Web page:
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Saturday, October 22, 2011

The Supermom Dream

I don't agree with everything the writers of Boundless put forward, but their perspectives give me a lot to think about, and I really enjoy reading what they have to say. Candice Watters has written a couple of articles lately which look back on previous pieces she's written, and update her beliefs on the same subjects. I'm working on a post discussing her view on the book of Ruth, and today I read her article titled Kids Don't Retrofit, and found it extremely refreshing.

She begins, "I used to think I could fit kids into my life."

Isn't that the dream of so many women today? We go to college and find ourselves face to face with opportunities for the career we've always wanted. We want to get married, we want children someday, but that doesn't mean we've got to just drop all of our goals of success in the working world, does it?

Of course not, culture tells us. June Cleaver's day is past and gone...if you want to be a truly successful woman, be a Stephanie Powell. In last year's TV show "No Ordinary Family," Stephanie is a research scientist with two teenaged children and a husband who works as a sketch artist at the police department. In the episode, "No Ordinary Visitors," her mom comes to visit and continually nags on her for devoting so much time to her career, but the episode ends with this apology (begin at 39:00): http://www.videobb.com/watch_video.php?v=AHbpInUZL210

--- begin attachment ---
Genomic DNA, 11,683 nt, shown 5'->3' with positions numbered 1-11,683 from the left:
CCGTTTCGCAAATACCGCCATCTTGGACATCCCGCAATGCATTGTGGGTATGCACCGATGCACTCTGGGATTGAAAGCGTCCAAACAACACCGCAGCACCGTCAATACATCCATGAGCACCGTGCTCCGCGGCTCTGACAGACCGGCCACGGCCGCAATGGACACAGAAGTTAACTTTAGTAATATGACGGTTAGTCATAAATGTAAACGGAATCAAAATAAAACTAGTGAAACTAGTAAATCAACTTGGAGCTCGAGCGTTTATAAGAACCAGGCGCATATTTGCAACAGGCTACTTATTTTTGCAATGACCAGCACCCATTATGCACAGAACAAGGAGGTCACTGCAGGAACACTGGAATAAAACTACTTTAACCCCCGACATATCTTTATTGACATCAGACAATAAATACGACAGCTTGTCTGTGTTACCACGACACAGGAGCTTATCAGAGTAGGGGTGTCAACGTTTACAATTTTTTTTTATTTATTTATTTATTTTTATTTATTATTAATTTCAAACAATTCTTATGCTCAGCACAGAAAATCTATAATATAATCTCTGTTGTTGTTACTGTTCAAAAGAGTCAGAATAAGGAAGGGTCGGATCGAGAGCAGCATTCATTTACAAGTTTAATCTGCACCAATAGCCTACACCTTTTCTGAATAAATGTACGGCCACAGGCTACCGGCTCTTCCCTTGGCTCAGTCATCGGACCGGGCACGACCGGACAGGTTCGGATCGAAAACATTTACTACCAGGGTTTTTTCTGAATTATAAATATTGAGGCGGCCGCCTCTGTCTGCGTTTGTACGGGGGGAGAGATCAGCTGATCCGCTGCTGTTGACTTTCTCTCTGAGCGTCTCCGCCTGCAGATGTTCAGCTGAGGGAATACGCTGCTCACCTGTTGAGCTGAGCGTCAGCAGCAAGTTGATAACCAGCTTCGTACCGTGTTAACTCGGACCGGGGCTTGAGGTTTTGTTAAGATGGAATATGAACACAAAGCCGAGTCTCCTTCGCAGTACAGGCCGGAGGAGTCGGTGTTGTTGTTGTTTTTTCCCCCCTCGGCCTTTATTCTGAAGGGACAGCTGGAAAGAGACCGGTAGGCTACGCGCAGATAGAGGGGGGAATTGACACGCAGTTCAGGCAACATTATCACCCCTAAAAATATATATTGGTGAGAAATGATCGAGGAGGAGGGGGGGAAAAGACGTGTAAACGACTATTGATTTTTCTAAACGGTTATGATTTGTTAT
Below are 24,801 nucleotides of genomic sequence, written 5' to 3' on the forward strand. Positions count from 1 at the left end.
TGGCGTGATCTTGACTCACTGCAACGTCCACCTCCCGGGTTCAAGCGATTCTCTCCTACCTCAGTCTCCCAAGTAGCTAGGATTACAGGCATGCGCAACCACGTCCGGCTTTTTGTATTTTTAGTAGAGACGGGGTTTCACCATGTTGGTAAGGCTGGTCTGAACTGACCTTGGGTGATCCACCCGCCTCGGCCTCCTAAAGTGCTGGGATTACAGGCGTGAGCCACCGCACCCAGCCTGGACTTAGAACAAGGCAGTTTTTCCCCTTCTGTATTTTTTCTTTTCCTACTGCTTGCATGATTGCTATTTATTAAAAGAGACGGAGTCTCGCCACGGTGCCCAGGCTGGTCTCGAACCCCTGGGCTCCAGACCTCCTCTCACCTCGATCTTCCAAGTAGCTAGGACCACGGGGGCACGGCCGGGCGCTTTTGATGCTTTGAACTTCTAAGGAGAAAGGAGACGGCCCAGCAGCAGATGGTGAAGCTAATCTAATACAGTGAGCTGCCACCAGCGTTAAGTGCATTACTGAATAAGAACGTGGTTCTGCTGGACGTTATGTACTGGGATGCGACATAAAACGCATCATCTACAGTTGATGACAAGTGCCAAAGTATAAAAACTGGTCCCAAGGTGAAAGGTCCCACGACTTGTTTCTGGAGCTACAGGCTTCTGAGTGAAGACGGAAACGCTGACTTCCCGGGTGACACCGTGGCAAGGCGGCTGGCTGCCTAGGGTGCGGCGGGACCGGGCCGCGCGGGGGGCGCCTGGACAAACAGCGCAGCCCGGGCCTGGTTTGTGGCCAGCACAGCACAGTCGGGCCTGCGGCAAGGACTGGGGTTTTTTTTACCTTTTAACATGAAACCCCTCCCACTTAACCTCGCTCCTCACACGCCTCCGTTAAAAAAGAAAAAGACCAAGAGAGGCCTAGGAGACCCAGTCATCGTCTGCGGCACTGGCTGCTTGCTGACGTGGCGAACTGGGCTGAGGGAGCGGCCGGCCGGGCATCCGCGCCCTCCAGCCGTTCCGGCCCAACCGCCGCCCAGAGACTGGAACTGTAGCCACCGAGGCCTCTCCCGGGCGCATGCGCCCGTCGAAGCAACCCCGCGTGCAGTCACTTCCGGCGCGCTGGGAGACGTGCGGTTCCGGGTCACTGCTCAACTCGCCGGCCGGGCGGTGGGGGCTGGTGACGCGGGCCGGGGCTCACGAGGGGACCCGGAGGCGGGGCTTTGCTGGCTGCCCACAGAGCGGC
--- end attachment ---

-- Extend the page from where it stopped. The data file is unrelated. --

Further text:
“Stephanie, I know I've been tough on you. Just, when I see all you've accomplished in your life, it makes me feel like I could have done more with mine. Maybe even more than just a wife and mother.”

Stephanie protests, but really, her position is exactly where so many of today's women only dream of being. What's the catch? Stephanie has superpowers. It's tempting to want to try and be our own little Stephanie Powells, but honestly, we just can't run at the speed of light. My question even past that is, how would her life change with six or seven children instead of two? And more importantly, what does God want women to be doing with their lives?

Candice says,

"For all the debates that rage about whether mothers of young children should work and whether they should place their children in daycare, rarely, if ever, does anyone ask, "What would you want if you were a toddler?" Pop psychologists have conditioned us to assume the answer would be, "I'd want what would make my mommy happy, because that would make our relationship better!" But deep down, I know I'd want someone to love me enough to make me a priority--even if that meant they had to sacrifice something." 

God wants us to sacrifice. He gave some of us children and told us to teach and train them up in His way--why should we stop at using anything less than our fullest potential to fulfill this calling?

Therefore shall ye lay up these my words in your heart and in your soul, and bind them for a sign upon your hand, that they may be as frontlets between your eyes.
And ye shall teach them your children, speaking of them when thou sittest in thine house, and when thou walkest by the way, when thou liest down, and when thou risest up.
And thou shalt write them upon the door posts of thine house, and upon thy gates:
That your days may be multiplied, and the days of your children, in the land which the LORD sware unto your fathers to give them, as the days of heaven upon the earth.
          ~Deuteronomy 11

(Photo credit: http://www.huffingtonpost.com)

1 comment:

artfling said...

Putting your fingers on the pulse of the argument again.